As children across Cornwall return to school, new figures have revealed hundreds of appeals were submitted by unhappy parents against decisions regarding primary and secondary school places.

The Association of School and College Leaders said pressure is placed on certain schools by the Ofsted rating system, with those deemed ‘good’ or ‘outstanding’ oversubscribed, while other schools do not receive the number of required applications.

The latest figures from the Department for Education show 208 appeals were made by parents and guardians in Cornwall against their child's school place before the 2022-23 academic year – down from 223 the year before.

It meant 1.6% of the 13,377 admissions were appealed. Of these appeals, 162 (77.88%) were heard, with 40 (19.2%) successful.

Nationally, there were 53,000 appeals submitted against the 1.5 million admission decisions to send a child to a primary or secondary school, accounting for just 3.4%.

Of these, 8,000 (15%) were successful.

Geoff Barton, general secretary of the ASCL, said appeal numbers tend to reflect the pressure on places at popular oversubscribed schools, which changes according to national and local demographics.

Mr Barton said: “The underlying problem is that this pressure is created by Ofsted judgements with positive ratings driving parental demand and negative ratings leading to schools being undersubscribed.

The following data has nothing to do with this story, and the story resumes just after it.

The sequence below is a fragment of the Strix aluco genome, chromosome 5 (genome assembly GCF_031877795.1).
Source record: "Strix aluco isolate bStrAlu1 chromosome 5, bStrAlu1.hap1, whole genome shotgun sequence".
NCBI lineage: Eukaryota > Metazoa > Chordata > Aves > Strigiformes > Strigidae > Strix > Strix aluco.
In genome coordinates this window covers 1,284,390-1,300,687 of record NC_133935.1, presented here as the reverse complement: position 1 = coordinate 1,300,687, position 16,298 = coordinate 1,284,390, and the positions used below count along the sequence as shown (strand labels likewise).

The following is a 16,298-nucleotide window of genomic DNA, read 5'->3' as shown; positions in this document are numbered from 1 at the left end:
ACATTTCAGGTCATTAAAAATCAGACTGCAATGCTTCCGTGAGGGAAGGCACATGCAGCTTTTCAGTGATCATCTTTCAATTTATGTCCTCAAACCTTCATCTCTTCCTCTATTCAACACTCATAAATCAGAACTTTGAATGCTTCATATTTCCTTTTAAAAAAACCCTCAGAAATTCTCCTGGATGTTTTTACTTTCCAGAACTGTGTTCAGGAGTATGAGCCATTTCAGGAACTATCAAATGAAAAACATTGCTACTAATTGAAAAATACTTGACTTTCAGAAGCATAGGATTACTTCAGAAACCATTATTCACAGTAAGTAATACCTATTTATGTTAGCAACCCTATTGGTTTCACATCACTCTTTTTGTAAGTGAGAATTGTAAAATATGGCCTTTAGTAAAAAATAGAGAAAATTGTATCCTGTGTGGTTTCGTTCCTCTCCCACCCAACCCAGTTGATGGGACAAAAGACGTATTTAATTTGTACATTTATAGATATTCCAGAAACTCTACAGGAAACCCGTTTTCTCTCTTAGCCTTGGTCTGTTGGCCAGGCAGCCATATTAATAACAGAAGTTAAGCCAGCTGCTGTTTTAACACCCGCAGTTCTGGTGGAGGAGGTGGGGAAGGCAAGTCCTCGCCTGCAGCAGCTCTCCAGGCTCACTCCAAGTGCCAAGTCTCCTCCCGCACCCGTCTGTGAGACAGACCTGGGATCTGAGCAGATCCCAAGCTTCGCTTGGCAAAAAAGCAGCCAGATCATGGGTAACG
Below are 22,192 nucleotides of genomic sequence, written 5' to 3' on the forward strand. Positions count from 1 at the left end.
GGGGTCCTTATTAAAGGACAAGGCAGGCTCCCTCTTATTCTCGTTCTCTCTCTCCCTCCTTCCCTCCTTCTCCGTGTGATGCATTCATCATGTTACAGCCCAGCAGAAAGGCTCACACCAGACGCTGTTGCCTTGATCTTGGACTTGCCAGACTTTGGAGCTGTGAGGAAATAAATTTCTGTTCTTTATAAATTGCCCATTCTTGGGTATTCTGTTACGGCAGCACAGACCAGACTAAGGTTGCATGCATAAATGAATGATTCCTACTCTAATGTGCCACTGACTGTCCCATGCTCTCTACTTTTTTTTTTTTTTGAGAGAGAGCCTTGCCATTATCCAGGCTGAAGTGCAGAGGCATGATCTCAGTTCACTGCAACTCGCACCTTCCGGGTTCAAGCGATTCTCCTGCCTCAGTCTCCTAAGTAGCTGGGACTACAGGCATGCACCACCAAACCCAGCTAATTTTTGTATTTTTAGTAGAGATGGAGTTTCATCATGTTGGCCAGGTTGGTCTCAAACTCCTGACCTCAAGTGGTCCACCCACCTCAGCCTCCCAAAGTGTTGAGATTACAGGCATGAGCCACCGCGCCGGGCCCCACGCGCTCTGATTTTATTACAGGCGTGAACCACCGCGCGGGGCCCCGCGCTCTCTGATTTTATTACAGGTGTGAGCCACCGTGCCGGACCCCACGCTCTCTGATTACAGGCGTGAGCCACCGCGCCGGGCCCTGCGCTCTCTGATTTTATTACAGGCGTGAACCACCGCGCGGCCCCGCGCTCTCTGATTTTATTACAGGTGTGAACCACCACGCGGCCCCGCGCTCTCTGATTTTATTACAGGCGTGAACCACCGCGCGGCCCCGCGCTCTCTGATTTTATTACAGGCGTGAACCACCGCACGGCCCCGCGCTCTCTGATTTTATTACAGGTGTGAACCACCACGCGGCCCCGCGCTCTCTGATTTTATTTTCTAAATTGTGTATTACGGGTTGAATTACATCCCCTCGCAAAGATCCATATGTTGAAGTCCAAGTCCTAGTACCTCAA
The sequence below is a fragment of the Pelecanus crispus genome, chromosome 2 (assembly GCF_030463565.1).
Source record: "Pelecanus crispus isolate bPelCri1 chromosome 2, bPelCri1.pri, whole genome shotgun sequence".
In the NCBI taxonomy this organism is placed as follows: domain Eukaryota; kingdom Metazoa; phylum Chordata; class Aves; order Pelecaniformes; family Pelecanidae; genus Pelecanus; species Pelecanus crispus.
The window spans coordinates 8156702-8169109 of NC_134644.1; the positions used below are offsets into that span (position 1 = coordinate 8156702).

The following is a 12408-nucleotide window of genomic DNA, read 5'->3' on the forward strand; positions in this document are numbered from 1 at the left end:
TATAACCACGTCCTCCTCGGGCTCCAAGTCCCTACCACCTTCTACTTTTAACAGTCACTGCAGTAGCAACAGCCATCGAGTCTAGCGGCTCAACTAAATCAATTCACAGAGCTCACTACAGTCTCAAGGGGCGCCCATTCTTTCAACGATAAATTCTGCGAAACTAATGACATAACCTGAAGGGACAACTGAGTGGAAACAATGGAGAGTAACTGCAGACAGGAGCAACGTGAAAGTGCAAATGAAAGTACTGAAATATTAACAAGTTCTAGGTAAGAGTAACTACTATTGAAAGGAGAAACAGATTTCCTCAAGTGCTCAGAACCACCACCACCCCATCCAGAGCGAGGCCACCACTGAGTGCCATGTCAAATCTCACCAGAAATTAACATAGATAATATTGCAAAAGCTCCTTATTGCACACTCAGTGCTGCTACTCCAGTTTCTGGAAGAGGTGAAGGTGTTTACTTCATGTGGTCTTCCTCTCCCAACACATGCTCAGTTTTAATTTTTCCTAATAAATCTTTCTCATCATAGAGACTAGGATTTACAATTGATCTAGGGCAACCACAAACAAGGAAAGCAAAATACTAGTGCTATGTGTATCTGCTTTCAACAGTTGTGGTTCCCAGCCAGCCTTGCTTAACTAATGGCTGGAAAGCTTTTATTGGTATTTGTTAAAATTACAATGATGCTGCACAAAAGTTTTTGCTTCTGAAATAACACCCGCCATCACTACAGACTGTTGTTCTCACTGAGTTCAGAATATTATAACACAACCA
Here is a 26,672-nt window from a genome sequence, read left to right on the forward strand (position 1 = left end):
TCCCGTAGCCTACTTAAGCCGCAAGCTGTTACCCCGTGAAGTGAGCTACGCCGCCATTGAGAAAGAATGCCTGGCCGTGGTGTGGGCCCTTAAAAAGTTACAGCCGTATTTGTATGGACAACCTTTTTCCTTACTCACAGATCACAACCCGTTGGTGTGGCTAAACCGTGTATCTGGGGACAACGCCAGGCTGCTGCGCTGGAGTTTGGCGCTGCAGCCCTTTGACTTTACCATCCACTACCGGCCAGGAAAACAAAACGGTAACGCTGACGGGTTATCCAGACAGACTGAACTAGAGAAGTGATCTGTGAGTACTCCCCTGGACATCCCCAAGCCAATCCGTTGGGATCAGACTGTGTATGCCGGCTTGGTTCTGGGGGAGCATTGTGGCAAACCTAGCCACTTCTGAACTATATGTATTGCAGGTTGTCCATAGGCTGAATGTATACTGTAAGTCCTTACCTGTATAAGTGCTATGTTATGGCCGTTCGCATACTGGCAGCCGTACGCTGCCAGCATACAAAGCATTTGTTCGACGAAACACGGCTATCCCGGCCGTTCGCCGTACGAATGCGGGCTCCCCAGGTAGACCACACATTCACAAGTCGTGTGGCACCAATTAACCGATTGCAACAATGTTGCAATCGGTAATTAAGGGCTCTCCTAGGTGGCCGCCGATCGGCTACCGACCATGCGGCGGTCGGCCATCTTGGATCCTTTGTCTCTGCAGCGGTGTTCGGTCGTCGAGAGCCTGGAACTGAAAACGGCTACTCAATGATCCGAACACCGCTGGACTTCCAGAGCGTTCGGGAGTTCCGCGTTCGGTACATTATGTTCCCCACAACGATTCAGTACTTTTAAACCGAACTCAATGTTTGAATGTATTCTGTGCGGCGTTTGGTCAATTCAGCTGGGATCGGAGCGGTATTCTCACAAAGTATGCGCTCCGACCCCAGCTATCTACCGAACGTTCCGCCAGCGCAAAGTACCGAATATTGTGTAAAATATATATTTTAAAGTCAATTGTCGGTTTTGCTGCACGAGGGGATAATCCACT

“Ofsted ratings need to be ditched and replaced with judgements which give a more rounded picture and schools must be given more targeted support.

“This would reduce the pressure on places and provide a basis for sustained improvement to the benefit of children and communities.”

Pupils' return to the classroom comes amid growing pressure on Education Secretary Gillian Keegan after more than 100 schools were told to partially or fully close because they are fitted with a concrete that could suddenly collapse.

In criticism caught on camera after an interview on Monday, a frustrated Ms Keegan hit out at those who she argued had “sat on their arse and done nothing”.

She also questioned why no one was saying “you’ve done a f****** good job”, before being forced to go before broadcasters to apologise for the language she used.

A Department for Education spokesperson said: “We have created almost 1.2 million places since 2010, the largest increase in school capacity in at least two generations and we continue to work closely with local authorities to make sure they offer a school place to every child in the country.

“In 2023, 92.5% of families were offered their first-choice primary school, while 82.6% were offered their first-choice secondary school. The Chief Adjudicator’s most recent report shows that the admissions system is working well, and the level of appeals remains low.”